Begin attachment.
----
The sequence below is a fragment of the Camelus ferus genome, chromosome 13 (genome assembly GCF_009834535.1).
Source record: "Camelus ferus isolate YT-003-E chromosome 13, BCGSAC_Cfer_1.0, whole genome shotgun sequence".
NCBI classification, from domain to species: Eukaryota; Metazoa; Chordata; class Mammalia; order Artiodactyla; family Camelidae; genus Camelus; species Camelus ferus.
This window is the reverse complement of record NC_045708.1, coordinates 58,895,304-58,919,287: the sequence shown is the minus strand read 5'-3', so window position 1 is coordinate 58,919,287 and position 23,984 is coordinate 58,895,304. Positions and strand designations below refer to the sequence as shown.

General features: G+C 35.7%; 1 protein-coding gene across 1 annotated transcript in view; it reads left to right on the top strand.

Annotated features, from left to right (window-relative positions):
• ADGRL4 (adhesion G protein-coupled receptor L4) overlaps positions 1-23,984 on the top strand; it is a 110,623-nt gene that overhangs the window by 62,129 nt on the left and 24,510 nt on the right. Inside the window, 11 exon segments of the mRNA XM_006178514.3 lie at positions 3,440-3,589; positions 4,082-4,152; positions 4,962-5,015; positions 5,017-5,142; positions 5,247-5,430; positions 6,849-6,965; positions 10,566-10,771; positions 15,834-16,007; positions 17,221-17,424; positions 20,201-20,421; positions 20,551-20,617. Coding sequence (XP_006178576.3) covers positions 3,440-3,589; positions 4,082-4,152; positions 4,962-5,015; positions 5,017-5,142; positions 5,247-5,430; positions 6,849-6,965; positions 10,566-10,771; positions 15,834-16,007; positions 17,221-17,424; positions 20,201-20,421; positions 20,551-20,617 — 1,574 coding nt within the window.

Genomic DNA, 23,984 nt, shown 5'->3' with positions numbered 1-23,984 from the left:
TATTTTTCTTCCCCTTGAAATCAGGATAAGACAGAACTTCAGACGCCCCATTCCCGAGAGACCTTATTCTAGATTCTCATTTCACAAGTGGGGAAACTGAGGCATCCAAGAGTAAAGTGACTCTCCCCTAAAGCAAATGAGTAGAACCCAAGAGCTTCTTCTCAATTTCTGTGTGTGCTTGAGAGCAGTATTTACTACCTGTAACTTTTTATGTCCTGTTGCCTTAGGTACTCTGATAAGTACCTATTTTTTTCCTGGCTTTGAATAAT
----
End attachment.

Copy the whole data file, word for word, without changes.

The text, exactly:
The sequence below is a fragment of the Camelus ferus genome, chromosome 13 (genome assembly GCF_009834535.1).
Source record: "Camelus ferus isolate YT-003-E chromosome 13, BCGSAC_Cfer_1.0, whole genome shotgun sequence".
NCBI classification, from domain to species: Eukaryota; Metazoa; Chordata; class Mammalia; order Artiodactyla; family Camelidae; genus Camelus; species Camelus ferus.
This window is the reverse complement of record NC_045708.1, coordinates 58,895,304-58,919,287: the sequence shown is the minus strand read 5'-3', so window position 1 is coordinate 58,919,287 and position 23,984 is coordinate 58,895,304. Positions and strand designations below refer to the sequence as shown.

General features: G+C 35.7%; 1 protein-coding gene across 1 annotated transcript in view; it reads left to right on the top strand.

Annotated features, from left to right (window-relative positions):
• ADGRL4 (adhesion G protein-coupled receptor L4) overlaps positions 1-23,984 on the top strand; it is a 110,623-nt gene that overhangs the window by 62,129 nt on the left and 24,510 nt on the right. Inside the window, 11 exon segments of the mRNA XM_006178514.3 lie at positions 3,440-3,589; positions 4,082-4,152; positions 4,962-5,015; positions 5,017-5,142; positions 5,247-5,430; positions 6,849-6,965; positions 10,566-10,771; positions 15,834-16,007; positions 17,221-17,424; positions 20,201-20,421; positions 20,551-20,617. Coding sequence (XP_006178576.3) covers positions 3,440-3,589; positions 4,082-4,152; positions 4,962-5,015; positions 5,017-5,142; positions 5,247-5,430; positions 6,849-6,965; positions 10,566-10,771; positions 15,834-16,007; positions 17,221-17,424; positions 20,201-20,421; positions 20,551-20,617 — 1,574 coding nt within the window.

Genomic DNA, 23,984 nt, shown 5'->3' with positions numbered 1-23,984 from the left:
TATTTTTCTTCCCCTTGAAATCAGGATAAGACAGAACTTCAGACGCCCCATTCCCGAGAGACCTTATTCTAGATTCTCATTTCACAAGTGGGGAAACTGAGGCATCCAAGAGTAAAGTGACTCTCCCCTAAAGCAAATGAGTAGAACCCAAGAGCTTCTTCTCAATTTCTGTGTGTGCTTGAGAGCAGTATTTACTACCTGTAACTTTTTATGTCCTGTTGCCTTAGGTACTCTGATAAGTACCTATTTTTTTCCTGGCTTTGAATAAT